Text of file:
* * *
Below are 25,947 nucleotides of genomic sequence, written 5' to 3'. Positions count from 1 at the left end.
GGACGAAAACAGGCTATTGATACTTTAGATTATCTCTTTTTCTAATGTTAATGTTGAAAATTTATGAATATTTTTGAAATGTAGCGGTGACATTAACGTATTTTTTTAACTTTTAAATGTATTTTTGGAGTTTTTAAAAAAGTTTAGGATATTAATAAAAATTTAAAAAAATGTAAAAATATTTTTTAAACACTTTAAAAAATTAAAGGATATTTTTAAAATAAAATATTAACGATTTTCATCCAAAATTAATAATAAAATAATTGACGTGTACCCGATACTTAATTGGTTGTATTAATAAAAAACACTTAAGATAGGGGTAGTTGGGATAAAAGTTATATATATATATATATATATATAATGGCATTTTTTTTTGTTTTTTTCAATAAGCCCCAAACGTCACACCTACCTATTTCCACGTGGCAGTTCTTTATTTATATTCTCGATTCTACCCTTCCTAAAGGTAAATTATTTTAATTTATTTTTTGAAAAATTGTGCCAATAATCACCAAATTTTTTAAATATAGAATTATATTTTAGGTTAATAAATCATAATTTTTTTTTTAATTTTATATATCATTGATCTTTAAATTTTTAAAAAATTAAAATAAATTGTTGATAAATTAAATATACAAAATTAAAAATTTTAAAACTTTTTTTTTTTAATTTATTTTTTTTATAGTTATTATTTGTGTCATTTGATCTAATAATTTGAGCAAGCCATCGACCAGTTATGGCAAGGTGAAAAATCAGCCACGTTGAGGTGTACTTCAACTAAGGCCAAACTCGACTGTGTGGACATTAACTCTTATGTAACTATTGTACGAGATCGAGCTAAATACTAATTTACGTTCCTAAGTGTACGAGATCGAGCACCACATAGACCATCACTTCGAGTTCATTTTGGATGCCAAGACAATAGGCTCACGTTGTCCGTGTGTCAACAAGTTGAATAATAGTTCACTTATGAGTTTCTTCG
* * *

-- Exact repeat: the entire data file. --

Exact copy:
Below are 25,947 nucleotides of genomic sequence, written 5' to 3'. Positions count from 1 at the left end.
GGACGAAAACAGGCTATTGATACTTTAGATTATCTCTTTTTCTAATGTTAATGTTGAAAATTTATGAATATTTTTGAAATGTAGCGGTGACATTAACGTATTTTTTTAACTTTTAAATGTATTTTTGGAGTTTTTAAAAAAGTTTAGGATATTAATAAAAATTTAAAAAAATGTAAAAATATTTTTTAAACACTTTAAAAAATTAAAGGATATTTTTAAAATAAAATATTAACGATTTTCATCCAAAATTAATAATAAAATAATTGACGTGTACCCGATACTTAATTGGTTGTATTAATAAAAAACACTTAAGATAGGGGTAGTTGGGATAAAAGTTATATATATATATATATATATATAATGGCATTTTTTTTTGTTTTTTTCAATAAGCCCCAAACGTCACACCTACCTATTTCCACGTGGCAGTTCTTTATTTATATTCTCGATTCTACCCTTCCTAAAGGTAAATTATTTTAATTTATTTTTTGAAAAATTGTGCCAATAATCACCAAATTTTTTAAATATAGAATTATATTTTAGGTTAATAAATCATAATTTTTTTTTTAATTTTATATATCATTGATCTTTAAATTTTTAAAAAATTAAAATAAATTGTTGATAAATTAAATATACAAAATTAAAAATTTTAAAACTTTTTTTTTTTAATTTATTTTTTTTATAGTTATTATTTGTGTCATTTGATCTAATAATTTGAGCAAGCCATCGACCAGTTATGGCAAGGTGAAAAATCAGCCACGTTGAGGTGTACTTCAACTAAGGCCAAACTCGACTGTGTGGACATTAACTCTTATGTAACTATTGTACGAGATCGAGCTAAATACTAATTTACGTTCCTAAGTGTACGAGATCGAGCACCACATAGACCATCACTTCGAGTTCATTTTGGATGCCAAGACAATAGGCTCACGTTGTCCGTGTGTCAACAAGTTGAATAATAGTTCACTTATGAGTTTCTTCG